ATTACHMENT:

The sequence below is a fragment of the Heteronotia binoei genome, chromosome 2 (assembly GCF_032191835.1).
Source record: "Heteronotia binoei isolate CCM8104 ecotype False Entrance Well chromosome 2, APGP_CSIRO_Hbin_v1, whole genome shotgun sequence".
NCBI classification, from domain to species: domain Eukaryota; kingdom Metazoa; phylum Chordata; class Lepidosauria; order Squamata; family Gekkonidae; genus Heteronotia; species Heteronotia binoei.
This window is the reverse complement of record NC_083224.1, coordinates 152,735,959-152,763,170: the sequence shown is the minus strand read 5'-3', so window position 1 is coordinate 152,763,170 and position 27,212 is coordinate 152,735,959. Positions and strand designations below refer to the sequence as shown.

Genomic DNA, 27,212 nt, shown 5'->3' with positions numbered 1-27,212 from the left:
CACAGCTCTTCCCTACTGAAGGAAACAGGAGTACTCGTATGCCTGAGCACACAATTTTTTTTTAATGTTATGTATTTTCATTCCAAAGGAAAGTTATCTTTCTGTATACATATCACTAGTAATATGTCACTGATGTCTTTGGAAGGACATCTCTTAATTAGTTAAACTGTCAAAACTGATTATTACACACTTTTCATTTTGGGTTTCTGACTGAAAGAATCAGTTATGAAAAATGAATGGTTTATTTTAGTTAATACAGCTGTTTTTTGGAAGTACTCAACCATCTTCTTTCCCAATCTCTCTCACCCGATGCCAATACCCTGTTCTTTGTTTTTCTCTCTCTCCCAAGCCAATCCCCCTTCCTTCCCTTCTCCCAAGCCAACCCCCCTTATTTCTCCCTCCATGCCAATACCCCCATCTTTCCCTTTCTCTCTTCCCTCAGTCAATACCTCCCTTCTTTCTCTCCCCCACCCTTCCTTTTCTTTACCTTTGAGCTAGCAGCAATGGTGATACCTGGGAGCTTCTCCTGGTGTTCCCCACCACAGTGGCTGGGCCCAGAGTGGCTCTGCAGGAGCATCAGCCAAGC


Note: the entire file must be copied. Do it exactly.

The sequence below is a fragment of the Heteronotia binoei genome, chromosome 2 (assembly GCF_032191835.1).
Source record: "Heteronotia binoei isolate CCM8104 ecotype False Entrance Well chromosome 2, APGP_CSIRO_Hbin_v1, whole genome shotgun sequence".
NCBI classification, from domain to species: domain Eukaryota; kingdom Metazoa; phylum Chordata; class Lepidosauria; order Squamata; family Gekkonidae; genus Heteronotia; species Heteronotia binoei.
This window is the reverse complement of record NC_083224.1, coordinates 152,735,959-152,763,170: the sequence shown is the minus strand read 5'-3', so window position 1 is coordinate 152,763,170 and position 27,212 is coordinate 152,735,959. Positions and strand designations below refer to the sequence as shown.

Genomic DNA, 27,212 nt, shown 5'->3' with positions numbered 1-27,212 from the left:
CACAGCTCTTCCCTACTGAAGGAAACAGGAGTACTCGTATGCCTGAGCACACAATTTTTTTTTAATGTTATGTATTTTCATTCCAAAGGAAAGTTATCTTTCTGTATACATATCACTAGTAATATGTCACTGATGTCTTTGGAAGGACATCTCTTAATTAGTTAAACTGTCAAAACTGATTATTACACACTTTTCATTTTGGGTTTCTGACTGAAAGAATCAGTTATGAAAAATGAATGGTTTATTTTAGTTAATACAGCTGTTTTTTGGAAGTACTCAACCATCTTCTTTCCCAATCTCTCTCACCCGATGCCAATACCCTGTTCTTTGTTTTTCTCTCTCTCCCAAGCCAATCCCCCTTCCTTCCCTTCTCCCAAGCCAACCCCCCTTATTTCTCCCTCCATGCCAATACCCCCATCTTTCCCTTTCTCTCTTCCCTCAGTCAATACCTCCCTTCTTTCTCTCCCCCACCCTTCCTTTTCTTTACCTTTGAGCTAGCAGCAATGGTGATACCTGGGAGCTTCTCCTGGTGTTCCCCACCACAGTGGCTGGGCCCAGAGTGGCTCTGCAGGAGCATCAGCCAAGC